Dec 29, 2013; Arlington, TX, USA; Dallas Cowboys tight end Jason Witten (82) runs after a reception against the Philadelphia Eagles at AT

NFL Mocks Thinks The Cowboys Should Trade Jason Witten

Timing is everything. And that goes doubly when talking about NFL trades. And despite how much we talk and speculate about them, trades are incredibility difficult to get done. Still, that doesn’t stop us from imagining them.

For instance, Erik Lambert of wrote an article Wednesday morning about possible draft day trades. One of the players he thought could be possible trade bait is the Cowboys greatest tight end in franchise history. Here’s what Erik had to say:

“There hasn’t been a more consistently productive tight end in pro football over the past eight to ten years than Jason Witten for the Dallas Cowboys.  He remains a top target for Tony Romo, but extenuating circumstances have begun to make his presence in Dallas less and less attractive.  First, he is pushing north of 30 years old and has taken a lot of hit.  Second, the Cowboys seem to have a high quality youngster in the system now with Gavin Escobar.  Lastly, is simple economics.  Witten is very expensive and the Cowboys are hurting for salary cap space.  By dealing him elsewhere they not only get relief, but also something back in return.  Obviously there’s no guarantee Escobar can reach a similar level, but Dallas has been good about keeping the offense loaded with weapons.”

First off, I’m not sure you’d call Witten “very expensive”. Here is his scheduled contract amounts as provided by Rotoworld: 2014: $5 million, 2015: $5.1 million, 2016: $6.5 million, 2017: $7.4 million, 2018: Free Agent. A comparable tight end, like the San Diego Chargers Antonio Gates, will make nearly the same amount as Witten per year. Gates scheduled contract amounts: 2014: $5 million, 2015: $5.9 million, 2016: Free Agent.

And maybe I’m overly sentimental, but I believe Witten has earned the right to retire in Dallas. And that is the where I’d like to see him end his career. (Initiating painful flashback – Seeing Emmitt Smith in an Arizona Cardinals uniform hurt my soul. ) Trading Witten now is “cashing in” while his value is still high, but I think our offense would suffer way to much. Honestly, Escobar is nowhere close to being a good NFL tight end. Neither is James Hanna. Both are extremely young and have a lot to learn. And they should do so under the leadership and tutelage of Witten.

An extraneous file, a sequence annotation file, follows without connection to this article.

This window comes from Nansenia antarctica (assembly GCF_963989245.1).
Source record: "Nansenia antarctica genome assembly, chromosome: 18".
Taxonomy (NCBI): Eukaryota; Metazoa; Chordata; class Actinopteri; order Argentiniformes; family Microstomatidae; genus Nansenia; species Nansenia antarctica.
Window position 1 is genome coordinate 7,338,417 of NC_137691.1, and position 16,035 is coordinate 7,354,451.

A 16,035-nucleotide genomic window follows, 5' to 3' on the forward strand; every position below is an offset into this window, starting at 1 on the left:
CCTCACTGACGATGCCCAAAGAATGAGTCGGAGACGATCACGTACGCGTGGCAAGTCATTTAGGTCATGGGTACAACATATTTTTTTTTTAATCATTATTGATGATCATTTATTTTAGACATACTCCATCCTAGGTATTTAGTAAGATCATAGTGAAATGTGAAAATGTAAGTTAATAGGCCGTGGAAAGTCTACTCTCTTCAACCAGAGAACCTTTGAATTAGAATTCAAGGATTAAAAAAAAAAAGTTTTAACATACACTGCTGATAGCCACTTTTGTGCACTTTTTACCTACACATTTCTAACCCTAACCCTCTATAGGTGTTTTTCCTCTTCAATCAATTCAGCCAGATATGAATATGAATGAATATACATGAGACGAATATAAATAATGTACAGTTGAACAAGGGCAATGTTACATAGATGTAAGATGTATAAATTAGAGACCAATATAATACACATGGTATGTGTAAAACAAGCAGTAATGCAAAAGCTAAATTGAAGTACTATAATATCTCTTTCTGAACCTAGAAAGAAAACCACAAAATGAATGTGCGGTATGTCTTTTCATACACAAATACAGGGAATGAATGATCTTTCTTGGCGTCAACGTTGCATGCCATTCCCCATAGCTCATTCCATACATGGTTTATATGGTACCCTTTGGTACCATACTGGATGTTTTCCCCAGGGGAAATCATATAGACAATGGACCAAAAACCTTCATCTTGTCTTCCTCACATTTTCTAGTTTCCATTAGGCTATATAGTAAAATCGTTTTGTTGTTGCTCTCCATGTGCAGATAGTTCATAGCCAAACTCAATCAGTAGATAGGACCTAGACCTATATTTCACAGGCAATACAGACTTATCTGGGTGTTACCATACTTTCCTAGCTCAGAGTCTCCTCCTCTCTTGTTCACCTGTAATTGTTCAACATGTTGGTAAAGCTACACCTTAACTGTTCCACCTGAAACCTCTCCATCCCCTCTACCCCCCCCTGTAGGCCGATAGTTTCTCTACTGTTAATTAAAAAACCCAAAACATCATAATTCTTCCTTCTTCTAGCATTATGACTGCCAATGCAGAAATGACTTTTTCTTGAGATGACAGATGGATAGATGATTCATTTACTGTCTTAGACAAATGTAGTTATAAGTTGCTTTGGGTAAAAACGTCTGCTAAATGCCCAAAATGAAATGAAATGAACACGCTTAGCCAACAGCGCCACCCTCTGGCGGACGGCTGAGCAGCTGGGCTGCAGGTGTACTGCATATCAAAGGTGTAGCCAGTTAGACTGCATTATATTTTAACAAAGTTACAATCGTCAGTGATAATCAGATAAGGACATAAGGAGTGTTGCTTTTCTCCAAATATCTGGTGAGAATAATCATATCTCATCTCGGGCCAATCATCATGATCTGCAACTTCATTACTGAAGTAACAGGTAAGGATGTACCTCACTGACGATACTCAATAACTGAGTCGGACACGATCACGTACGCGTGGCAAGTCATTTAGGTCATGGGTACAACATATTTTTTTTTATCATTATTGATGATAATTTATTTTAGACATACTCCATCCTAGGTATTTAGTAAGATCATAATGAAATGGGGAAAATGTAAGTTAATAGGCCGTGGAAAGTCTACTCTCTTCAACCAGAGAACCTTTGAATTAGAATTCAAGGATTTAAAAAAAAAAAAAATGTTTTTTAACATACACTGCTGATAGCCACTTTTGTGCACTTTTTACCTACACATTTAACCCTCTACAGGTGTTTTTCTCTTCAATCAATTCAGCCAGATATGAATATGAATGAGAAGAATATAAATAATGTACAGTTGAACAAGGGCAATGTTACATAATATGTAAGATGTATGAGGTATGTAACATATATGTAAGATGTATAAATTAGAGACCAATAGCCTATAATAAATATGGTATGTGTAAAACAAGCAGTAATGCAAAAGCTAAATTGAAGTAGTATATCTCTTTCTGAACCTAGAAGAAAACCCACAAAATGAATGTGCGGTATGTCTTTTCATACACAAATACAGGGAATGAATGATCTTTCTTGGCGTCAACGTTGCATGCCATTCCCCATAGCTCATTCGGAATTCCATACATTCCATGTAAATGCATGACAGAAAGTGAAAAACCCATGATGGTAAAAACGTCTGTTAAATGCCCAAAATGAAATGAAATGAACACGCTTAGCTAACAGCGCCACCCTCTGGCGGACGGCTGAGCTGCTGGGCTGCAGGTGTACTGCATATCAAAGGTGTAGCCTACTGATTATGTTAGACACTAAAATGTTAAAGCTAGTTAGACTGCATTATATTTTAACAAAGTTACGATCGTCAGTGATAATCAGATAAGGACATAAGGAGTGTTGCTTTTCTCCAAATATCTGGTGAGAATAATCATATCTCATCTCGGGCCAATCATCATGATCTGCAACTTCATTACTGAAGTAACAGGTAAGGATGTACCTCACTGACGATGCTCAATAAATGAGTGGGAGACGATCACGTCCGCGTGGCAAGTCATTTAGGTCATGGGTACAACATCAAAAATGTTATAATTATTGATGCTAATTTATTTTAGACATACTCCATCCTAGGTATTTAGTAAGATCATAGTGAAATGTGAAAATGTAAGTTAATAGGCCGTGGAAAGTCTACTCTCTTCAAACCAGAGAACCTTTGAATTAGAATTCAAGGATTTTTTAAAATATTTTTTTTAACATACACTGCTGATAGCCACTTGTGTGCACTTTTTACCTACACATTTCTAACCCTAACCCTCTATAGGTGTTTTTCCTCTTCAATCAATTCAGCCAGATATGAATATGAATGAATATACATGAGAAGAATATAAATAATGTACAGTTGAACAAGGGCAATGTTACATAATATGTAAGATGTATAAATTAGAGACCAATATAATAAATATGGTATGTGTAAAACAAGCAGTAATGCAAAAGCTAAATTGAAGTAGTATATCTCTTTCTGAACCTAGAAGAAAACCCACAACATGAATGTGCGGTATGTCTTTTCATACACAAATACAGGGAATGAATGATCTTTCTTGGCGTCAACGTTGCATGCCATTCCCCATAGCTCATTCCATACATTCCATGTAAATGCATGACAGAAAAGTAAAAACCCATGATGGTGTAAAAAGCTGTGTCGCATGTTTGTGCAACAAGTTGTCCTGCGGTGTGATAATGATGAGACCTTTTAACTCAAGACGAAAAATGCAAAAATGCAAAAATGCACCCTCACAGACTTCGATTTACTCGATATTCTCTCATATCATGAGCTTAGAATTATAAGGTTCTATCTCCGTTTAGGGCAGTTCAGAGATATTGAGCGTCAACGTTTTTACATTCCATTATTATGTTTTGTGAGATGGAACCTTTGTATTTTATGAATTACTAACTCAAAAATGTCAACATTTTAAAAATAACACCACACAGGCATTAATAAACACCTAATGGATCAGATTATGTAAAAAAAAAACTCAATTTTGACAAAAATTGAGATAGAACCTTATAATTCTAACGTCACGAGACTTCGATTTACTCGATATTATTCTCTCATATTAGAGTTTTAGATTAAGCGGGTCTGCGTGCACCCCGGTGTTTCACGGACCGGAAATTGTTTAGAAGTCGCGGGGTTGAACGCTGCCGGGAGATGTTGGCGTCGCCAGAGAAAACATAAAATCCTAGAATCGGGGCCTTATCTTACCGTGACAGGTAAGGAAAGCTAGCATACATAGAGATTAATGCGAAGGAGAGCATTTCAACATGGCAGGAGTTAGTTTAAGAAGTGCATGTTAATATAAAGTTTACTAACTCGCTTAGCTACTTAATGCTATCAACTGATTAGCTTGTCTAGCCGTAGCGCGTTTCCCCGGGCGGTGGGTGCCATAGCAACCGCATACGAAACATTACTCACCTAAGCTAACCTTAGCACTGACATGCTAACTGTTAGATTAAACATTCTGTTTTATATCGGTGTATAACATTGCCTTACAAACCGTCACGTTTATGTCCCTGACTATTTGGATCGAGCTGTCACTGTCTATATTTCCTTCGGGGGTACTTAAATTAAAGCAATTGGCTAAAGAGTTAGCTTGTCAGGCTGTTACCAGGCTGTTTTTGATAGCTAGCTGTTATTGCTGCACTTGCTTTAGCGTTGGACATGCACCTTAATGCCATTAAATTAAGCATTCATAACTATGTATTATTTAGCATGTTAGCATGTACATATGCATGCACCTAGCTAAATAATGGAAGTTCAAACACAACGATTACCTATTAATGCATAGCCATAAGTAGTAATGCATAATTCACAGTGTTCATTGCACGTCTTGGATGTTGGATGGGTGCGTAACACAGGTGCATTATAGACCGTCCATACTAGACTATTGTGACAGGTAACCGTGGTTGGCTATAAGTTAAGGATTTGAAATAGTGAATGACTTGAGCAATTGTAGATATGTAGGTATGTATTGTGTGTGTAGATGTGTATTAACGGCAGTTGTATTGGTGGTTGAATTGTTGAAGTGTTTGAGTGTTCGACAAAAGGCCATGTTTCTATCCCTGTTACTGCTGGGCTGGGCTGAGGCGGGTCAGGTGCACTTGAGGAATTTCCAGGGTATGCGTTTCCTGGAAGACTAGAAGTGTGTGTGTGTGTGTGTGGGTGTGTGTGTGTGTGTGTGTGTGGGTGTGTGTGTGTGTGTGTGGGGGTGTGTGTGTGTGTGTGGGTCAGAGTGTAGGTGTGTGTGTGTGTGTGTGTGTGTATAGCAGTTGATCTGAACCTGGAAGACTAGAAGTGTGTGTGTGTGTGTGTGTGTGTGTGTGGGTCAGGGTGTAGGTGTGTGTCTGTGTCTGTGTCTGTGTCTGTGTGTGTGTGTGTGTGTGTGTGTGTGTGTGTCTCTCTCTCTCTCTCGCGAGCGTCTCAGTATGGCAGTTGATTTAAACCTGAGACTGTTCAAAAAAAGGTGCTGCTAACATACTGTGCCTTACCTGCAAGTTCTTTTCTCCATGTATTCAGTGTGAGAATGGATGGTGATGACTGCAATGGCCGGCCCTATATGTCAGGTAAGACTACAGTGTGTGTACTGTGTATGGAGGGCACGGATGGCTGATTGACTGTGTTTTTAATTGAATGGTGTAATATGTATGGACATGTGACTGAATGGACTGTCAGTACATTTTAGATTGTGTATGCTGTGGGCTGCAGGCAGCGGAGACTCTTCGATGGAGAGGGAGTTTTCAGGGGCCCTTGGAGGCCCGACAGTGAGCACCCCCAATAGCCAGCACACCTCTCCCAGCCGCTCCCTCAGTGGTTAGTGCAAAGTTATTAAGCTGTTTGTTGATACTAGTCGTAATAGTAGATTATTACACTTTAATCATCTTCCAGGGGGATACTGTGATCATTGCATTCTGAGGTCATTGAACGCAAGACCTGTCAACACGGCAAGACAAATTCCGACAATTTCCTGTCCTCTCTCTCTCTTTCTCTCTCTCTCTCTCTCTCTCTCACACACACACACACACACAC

If you’d like to read the rest of Erik’s article about possible draft day trades, click here.

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Tags: Dallas Cowboys Jason Witten NFL Draft NFL Mocks Trades

  • SmartThinking

    Those same forecasting pundits also had Dallas winning their division last year. Best not to believe any of them. Instead, keep your own counsel.

  • jrcowboy49

    Earning the right doesn’t fix cap problems. Look at the New England model. It is still a business!

    • HooBoy

      I completely agree JR. The Patriots should be the example everyone follows. The NFL is a business where at the least the playoffs and at most the Super Bowl are the products of a successful franchise. The Patriots never miss the playoffs. Their front office also doesn’t become overly obsessive with who plays on their team. Fans of the Patriots are forced cheer for the TEAM not the player (other than Tom Brady and maybe a couple other exceptions). I’d be willing to let go of anyone in a Cowboys uniform if it meant a better chance to make the playoffs.

  • el jara

    WITTEN should retire as a cowboy!!!